Basics on shin splints

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When a usual run becomes a painful ordeal, shin splints might be the cause. Shin splints or medial tibial stress syndrome occurs once accumulated stress affects the interior part of the tibia. Take note that there is not enough padding on the shinbone, but there is a thin layer of tissue surrounding the tibia which is known as the periosteum. It can become inflamed due to repeated pounding involved with running or other high-impact activities. The resulting pain and inflammation is no other than shin splints.

Shin splints
Pain is the biggest symptom of shin splints that can develop during or after a workout.

Pain is the biggest symptom of shin splints that can develop during or after a workout. The degree of discomfort can range from mild to severe that the individual could no longer walk. Take note that the condition can be deceptive in which it can be painful upon starting a running session but seems to go away once the muscles warms up. Obviously, continuing to run with the condition will cause further damage such as stress fractures.

Causes of shin splints

A shin splint can either be mild or severe. In most cases, it has always been due to overuse. Those who are vulnerable to the condition include novice runners who were not able to ease into a regular workout routine as well as experienced runners who increase the intensity abruptly. The running mileage must not be increased more than 10 percent from week to week. Understandably, intense training with inadequate recovery will cause further damage.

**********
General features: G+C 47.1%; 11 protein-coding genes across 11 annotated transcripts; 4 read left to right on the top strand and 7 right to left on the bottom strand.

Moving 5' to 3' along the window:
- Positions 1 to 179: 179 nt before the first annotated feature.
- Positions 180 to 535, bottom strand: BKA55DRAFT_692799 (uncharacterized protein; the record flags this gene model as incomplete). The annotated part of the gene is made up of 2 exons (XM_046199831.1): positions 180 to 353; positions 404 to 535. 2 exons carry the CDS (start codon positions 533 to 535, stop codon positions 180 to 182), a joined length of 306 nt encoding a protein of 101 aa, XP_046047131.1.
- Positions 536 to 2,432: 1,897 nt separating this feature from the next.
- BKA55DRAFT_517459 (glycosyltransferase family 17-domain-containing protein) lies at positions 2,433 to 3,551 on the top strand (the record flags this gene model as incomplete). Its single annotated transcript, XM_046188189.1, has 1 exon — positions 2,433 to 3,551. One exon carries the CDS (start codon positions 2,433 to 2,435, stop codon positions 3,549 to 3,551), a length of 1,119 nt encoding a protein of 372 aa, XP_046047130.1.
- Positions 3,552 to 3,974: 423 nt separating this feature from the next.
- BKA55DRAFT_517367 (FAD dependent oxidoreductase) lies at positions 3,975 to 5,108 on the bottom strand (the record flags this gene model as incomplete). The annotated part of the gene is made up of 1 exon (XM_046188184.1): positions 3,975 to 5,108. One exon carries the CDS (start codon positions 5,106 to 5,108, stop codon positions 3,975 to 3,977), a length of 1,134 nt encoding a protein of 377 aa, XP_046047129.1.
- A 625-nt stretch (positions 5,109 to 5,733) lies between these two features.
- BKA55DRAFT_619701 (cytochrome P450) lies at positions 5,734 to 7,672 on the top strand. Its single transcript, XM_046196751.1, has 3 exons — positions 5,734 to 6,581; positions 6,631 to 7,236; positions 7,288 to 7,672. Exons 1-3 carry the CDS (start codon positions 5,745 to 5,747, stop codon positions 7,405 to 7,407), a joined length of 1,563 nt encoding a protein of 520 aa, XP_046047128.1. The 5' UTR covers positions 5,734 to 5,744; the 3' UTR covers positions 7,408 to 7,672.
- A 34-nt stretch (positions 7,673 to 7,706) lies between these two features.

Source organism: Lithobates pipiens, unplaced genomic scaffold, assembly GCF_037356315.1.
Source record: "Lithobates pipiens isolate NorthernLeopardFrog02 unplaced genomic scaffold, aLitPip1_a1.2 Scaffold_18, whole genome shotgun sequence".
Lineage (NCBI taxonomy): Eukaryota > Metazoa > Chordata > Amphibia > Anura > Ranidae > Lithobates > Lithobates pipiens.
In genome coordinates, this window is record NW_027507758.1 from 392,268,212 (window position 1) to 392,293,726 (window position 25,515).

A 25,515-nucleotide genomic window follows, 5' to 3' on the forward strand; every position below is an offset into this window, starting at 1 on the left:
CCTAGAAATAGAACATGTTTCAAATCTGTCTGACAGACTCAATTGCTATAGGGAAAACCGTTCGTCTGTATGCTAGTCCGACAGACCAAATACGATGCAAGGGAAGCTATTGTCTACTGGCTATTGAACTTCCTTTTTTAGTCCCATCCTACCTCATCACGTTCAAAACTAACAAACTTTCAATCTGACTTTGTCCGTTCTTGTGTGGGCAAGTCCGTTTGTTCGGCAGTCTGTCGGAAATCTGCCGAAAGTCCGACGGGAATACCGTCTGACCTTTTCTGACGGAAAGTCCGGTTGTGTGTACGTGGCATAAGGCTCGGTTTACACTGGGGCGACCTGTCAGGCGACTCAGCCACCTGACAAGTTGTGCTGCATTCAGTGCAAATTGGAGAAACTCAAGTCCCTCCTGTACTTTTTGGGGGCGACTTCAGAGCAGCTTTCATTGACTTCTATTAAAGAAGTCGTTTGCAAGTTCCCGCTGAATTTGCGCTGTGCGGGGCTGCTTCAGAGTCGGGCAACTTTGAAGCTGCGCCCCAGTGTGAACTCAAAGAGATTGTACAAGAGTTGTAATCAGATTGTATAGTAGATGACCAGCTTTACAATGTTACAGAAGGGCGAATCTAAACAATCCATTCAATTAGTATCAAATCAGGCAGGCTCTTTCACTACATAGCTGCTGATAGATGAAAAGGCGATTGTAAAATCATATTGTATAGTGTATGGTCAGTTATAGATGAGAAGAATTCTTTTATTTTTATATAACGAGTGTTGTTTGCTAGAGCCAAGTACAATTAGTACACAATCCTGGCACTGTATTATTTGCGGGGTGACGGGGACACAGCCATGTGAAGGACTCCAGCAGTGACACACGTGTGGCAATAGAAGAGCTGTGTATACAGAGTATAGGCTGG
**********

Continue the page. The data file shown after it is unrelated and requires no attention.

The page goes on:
The surface an individual runs on is considered as a big factor in causing shin splints. The pounding motion on hard surfaces adds extra stress on the calves. Depending on the surface, whether it is sloped, flat or uneven, it can contribute to the development of shin splints. The worst culprit is concrete surfaces followed by asphalt. Running downhill or uphill puts additional stress on the muscles, connective tissues and bones in the feet and legs, thus resulting to injury.

Using old or worn-out shoes can also increase the risk for injury since they no longer cushion the blow once the foot hits the ground. Individuals who have flat feet and arch problems are at risk as well.

How shin splints are treated?

The treatment and recovery for shin splints is simple and can be treated by basic first aid but severe cases require medical care. In case an individual is suspected of having shin splints, the main objective is to minimize the pain and swelling.

The RICE method is the commonly used treatment which stands for rest, ice, compression and elevation. In this mode of treatment, the individual has to stop any activity for some time. On the other hand, other activities such as cycling or swimming are good options to help maintain the fitness level while allowing the shins to heal.

When applying ice, cover the affected area with a clean towel or cloth and then apply the ice up to eight times in a day for 20 minutes every session. The application of compression such as taping or wrapping will support the muscles and can provide pain relief. Elevating the leg higher than the chest can help minimize inflammation.

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